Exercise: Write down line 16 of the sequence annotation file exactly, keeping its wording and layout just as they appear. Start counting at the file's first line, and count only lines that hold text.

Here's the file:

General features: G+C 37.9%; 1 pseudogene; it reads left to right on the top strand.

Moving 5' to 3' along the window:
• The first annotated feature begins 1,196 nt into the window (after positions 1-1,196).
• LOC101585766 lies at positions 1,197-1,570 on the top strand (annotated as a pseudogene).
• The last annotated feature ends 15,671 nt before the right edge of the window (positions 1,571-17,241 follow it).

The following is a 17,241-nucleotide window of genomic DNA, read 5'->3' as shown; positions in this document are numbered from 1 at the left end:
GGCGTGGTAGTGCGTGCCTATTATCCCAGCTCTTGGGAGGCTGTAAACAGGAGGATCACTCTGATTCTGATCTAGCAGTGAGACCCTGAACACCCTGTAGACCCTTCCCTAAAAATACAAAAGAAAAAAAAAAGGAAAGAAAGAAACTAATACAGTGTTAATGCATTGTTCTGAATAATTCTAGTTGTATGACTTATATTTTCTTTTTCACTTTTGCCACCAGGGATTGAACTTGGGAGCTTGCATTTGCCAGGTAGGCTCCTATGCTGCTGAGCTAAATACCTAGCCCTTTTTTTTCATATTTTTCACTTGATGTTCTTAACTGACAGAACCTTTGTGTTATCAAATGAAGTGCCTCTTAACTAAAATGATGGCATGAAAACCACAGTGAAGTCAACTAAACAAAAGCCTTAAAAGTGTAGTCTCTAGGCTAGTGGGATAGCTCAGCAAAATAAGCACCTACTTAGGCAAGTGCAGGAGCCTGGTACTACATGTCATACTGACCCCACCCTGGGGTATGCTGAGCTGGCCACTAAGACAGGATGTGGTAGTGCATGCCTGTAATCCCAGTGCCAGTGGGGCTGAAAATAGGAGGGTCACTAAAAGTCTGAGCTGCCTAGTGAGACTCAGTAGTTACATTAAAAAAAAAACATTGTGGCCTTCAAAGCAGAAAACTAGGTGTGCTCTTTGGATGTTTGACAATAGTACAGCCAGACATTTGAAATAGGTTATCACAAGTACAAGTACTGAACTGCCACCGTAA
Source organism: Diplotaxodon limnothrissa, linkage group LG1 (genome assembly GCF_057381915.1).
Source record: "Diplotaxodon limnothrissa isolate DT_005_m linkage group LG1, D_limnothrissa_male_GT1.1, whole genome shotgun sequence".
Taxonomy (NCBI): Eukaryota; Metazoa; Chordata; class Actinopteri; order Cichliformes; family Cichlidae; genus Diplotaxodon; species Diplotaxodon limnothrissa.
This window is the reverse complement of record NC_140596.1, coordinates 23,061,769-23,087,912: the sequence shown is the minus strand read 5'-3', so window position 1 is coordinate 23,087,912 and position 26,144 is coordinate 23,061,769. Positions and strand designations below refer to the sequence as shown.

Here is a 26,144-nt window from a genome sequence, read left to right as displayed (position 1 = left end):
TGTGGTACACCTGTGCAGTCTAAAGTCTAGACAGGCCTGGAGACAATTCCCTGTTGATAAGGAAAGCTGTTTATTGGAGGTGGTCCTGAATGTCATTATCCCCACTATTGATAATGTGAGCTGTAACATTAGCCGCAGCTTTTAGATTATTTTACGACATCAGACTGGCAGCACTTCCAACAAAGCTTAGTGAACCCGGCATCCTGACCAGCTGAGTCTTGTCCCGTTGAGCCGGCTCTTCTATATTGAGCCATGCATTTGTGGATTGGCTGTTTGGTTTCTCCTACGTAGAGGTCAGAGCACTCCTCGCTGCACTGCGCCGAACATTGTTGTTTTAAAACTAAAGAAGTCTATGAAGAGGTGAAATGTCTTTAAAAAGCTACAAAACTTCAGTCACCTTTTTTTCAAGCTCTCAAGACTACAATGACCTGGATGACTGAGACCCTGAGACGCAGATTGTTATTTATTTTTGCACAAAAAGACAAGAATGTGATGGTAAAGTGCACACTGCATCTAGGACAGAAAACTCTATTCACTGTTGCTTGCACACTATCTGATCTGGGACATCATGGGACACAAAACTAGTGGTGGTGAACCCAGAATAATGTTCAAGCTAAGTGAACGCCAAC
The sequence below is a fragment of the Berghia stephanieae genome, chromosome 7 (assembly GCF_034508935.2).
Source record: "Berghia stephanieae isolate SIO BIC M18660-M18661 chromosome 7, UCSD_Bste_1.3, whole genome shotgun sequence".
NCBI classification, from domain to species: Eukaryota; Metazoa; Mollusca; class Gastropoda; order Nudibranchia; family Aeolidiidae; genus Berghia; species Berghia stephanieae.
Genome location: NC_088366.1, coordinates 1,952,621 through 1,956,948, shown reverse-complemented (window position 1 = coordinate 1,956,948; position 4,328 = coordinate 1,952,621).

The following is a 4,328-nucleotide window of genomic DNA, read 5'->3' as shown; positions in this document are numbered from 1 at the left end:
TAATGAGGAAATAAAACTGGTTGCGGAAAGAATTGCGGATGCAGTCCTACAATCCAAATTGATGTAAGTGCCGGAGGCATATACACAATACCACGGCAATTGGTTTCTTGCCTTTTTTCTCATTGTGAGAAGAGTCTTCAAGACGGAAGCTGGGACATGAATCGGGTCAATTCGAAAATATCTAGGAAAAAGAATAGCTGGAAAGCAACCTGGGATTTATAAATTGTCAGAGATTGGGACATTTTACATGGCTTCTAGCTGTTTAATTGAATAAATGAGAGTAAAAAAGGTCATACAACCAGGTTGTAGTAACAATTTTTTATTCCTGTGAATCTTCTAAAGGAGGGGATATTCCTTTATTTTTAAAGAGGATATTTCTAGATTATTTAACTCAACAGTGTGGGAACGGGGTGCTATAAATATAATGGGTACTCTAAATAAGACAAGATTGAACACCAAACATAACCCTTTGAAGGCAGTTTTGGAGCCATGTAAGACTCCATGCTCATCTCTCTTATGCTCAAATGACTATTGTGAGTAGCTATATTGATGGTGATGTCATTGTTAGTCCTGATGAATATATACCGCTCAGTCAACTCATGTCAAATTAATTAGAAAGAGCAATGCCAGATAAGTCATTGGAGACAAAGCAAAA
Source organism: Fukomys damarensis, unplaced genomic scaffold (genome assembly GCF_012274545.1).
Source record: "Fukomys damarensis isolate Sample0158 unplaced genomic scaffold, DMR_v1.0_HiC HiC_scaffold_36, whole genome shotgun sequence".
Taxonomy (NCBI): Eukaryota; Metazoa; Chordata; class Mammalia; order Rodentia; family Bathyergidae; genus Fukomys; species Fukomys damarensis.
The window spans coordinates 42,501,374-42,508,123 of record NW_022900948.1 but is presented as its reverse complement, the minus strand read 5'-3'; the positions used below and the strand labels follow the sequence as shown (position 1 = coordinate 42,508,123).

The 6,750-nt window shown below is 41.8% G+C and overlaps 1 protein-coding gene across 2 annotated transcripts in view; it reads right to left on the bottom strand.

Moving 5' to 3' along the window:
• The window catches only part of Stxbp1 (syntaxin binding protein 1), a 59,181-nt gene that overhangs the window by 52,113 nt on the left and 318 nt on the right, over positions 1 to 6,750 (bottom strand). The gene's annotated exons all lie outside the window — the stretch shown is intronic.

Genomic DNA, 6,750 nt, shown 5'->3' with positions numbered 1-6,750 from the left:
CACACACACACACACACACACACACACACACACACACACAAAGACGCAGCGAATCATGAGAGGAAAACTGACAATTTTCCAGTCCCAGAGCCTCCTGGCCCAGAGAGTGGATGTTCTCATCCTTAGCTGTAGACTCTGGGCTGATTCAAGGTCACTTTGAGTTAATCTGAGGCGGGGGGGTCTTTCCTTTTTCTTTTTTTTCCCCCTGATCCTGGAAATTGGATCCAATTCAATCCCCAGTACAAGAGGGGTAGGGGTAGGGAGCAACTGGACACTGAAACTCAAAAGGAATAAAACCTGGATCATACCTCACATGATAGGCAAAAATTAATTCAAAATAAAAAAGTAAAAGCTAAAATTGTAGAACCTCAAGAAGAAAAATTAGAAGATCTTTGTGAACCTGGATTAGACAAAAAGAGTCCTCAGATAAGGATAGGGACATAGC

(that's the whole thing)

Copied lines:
NCBI classification, from domain to species: Eukaryota; Metazoa; Mollusca; class Gastropoda; order Nudibranchia; family Aeolidiidae; genus Berghia; species Berghia stephanieae.